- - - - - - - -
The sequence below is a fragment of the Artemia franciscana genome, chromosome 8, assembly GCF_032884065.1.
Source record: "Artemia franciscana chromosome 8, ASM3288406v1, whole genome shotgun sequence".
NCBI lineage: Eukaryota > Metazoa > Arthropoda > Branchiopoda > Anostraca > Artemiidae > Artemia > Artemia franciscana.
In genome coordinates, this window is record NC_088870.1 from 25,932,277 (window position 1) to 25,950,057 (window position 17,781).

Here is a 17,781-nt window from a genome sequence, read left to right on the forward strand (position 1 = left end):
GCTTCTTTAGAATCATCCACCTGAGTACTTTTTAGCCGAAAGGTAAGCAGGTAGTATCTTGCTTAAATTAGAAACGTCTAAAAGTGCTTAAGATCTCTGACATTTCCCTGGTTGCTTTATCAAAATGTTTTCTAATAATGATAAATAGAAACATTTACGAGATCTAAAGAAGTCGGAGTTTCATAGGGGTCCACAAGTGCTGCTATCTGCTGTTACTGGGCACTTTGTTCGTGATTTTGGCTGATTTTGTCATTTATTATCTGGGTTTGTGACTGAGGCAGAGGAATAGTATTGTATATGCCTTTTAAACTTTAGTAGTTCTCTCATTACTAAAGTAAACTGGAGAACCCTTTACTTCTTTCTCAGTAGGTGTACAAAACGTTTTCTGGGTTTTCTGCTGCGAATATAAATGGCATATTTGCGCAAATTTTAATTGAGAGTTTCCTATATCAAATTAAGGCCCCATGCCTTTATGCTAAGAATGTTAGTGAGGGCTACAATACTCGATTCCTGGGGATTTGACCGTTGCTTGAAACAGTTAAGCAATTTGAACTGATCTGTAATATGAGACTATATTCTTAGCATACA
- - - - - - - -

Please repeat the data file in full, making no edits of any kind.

The sequence below is a fragment of the Artemia franciscana genome, chromosome 8, assembly GCF_032884065.1.
Source record: "Artemia franciscana chromosome 8, ASM3288406v1, whole genome shotgun sequence".
NCBI lineage: Eukaryota > Metazoa > Arthropoda > Branchiopoda > Anostraca > Artemiidae > Artemia > Artemia franciscana.
In genome coordinates, this window is record NC_088870.1 from 25,932,277 (window position 1) to 25,950,057 (window position 17,781).

Here is a 17,781-nt window from a genome sequence, read left to right on the forward strand (position 1 = left end):
GCTTCTTTAGAATCATCCACCTGAGTACTTTTTAGCCGAAAGGTAAGCAGGTAGTATCTTGCTTAAATTAGAAACGTCTAAAAGTGCTTAAGATCTCTGACATTTCCCTGGTTGCTTTATCAAAATGTTTTCTAATAATGATAAATAGAAACATTTACGAGATCTAAAGAAGTCGGAGTTTCATAGGGGTCCACAAGTGCTGCTATCTGCTGTTACTGGGCACTTTGTTCGTGATTTTGGCTGATTTTGTCATTTATTATCTGGGTTTGTGACTGAGGCAGAGGAATAGTATTGTATATGCCTTTTAAACTTTAGTAGTTCTCTCATTACTAAAGTAAACTGGAGAACCCTTTACTTCTTTCTCAGTAGGTGTACAAAACGTTTTCTGGGTTTTCTGCTGCGAATATAAATGGCATATTTGCGCAAATTTTAATTGAGAGTTTCCTATATCAAATTAAGGCCCCATGCCTTTATGCTAAGAATGTTAGTGAGGGCTACAATACTCGATTCCTGGGGATTTGACCGTTGCTTGAAACAGTTAAGCAATTTGAACTGATCTGTAATATGAGACTATATTCTTAGCATACA